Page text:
Choosing a Cloud Provider — A Checklist
(originally appears on susannetedrick.com)
With all of the different cloud computing platforms on the market, as well as the different methods of deployment that exist, it can be difficult to choose which provider(s) will fit your needs. Below are some questions and considerations I would recommend before going all-in with any provider.
This is certainly not an exhaustive list — there may be many more considerations you’ll have to take into account, particularly if you are using cloud services for a heavily regulated industry, but these are good to at least get t
Reliability and availability
Is the provider known to have reliable and highly available services? In the course of a year, how much downtime (or time when services will not be available at all) should I expect? In what ways does the provider try to minimize outages or downtime? And when things do go down unexpectedly, how will they compensate you for your lost time and resources?
Does the provider make use of open source technologies? Would you be able to use the platform with any existing applications, infrastructures, or technologies that you currently have, or would you need to perform some type of reconfiguration (or perhaps start over from scratch) to make what you currently have work on their platform? You should also consider whether or not the provider “plays well” or can interact with other platforms, as you may find that there may be a service that you’d like to use on one platform, but not the other.
How is the provider charging you for their services? Does it give you the flexibility to be charged by the hour, or is at least a monthly commitment necessary? Can you monitor your costs in a clear and understandable way? And do they outline for you a process to contest charges should you need to?
Going off from the pricing discussion, does the platform give you resources, tools and recommendations on how to control your cloud costs? Does the provider’s platform support newer execution models that can minimize cloud costs, like serverless computing and functions as a service (FaaS)?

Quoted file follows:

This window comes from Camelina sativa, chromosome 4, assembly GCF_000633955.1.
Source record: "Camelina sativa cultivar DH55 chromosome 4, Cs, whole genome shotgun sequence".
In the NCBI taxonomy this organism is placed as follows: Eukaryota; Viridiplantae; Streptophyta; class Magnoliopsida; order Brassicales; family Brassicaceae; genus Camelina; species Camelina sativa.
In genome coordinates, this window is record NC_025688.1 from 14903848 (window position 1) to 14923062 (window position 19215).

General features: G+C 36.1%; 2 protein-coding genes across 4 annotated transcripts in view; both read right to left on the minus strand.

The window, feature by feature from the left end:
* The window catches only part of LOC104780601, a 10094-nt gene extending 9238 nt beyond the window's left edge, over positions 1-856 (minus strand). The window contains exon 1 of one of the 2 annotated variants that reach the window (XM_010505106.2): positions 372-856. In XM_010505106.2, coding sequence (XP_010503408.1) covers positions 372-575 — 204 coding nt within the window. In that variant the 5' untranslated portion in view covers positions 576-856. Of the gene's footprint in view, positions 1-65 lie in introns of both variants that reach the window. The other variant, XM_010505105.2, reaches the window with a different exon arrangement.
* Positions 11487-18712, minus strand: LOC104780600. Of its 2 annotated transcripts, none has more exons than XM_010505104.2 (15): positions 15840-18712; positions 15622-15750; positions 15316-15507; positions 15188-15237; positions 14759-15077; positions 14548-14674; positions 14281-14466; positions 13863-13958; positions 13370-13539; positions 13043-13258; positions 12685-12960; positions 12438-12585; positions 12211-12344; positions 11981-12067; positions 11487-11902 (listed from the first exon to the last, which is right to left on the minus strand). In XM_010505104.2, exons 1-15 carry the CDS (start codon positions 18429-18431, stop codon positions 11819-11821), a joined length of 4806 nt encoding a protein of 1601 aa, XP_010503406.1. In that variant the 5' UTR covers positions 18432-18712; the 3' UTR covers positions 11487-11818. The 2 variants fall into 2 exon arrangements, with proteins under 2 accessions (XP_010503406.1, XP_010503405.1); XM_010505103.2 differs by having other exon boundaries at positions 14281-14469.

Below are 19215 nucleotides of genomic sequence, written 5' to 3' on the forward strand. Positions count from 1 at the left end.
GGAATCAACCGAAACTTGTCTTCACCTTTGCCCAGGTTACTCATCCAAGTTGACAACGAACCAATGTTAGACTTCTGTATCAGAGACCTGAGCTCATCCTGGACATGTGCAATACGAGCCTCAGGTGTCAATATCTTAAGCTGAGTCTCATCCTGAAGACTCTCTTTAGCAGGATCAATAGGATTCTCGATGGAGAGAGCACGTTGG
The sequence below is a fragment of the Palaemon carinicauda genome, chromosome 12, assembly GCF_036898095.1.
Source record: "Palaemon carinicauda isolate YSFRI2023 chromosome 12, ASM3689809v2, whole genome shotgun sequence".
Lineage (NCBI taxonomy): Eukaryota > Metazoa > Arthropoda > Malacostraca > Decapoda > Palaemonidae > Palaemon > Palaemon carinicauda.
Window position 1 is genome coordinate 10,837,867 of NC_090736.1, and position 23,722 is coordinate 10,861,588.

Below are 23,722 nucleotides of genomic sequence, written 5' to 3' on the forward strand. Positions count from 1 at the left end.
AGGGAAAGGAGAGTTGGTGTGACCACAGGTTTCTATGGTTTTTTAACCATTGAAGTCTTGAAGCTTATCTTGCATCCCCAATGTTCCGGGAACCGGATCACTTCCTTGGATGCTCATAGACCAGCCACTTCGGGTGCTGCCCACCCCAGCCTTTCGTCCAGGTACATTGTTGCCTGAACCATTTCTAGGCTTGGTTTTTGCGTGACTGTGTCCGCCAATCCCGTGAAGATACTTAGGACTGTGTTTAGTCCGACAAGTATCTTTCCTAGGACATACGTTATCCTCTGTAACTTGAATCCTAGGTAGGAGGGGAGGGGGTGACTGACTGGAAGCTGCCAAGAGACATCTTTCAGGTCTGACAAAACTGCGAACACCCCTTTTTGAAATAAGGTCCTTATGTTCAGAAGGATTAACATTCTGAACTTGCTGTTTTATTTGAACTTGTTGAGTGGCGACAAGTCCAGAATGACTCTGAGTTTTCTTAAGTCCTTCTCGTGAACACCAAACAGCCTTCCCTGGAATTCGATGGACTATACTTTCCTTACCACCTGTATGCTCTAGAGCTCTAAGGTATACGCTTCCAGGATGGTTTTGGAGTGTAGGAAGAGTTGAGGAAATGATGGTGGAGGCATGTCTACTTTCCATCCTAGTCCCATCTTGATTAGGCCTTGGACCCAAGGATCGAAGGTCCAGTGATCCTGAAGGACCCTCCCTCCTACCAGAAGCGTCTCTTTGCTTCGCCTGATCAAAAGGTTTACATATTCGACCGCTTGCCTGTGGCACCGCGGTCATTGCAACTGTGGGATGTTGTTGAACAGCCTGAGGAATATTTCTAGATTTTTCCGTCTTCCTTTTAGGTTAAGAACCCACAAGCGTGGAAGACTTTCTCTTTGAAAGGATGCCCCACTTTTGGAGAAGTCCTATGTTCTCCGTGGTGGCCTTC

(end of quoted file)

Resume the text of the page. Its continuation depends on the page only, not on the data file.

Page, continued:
Does the provider allow you to quickly and easily scale up and down resources when you need to? Does the provider provide the mechanisms for you to do this on your own, or would they require you to take additional steps (like speaking to a sales support representative) to add or reduce resources?
What support does the provider offer? Most of the major cloud service providers provide various options, from free to paid — with each comes a different level of support in terms of response time and technical assistance. What level of service will you need, and will it fit in your particular price point?
This cannot be stressed enough — what type of security standards does the provider employ? Have they had any major data breaches in the recent past and if so, how were they addressed? What safeguards does the provider put in place to make sure your data remains safe, and does not get into someone else’s hands? Most reliable cloud service providers heavily document all the protocols, security certifications received and methods they employ to keep your cloud infrastructures, applications and data safe.
Data Ownership and Access
In the earlier days of cloud computing, many people were surprised to learn that some providers, in their fine print, claimed to own any data or intellectual property that they put on their networks, storage, etc. as theirs. Additionally, they also stated that they may access this data at any time, and without needing their express consent. While this is largely not the case with most major cloud service providers, it’s still prudent to double-check the fine print here.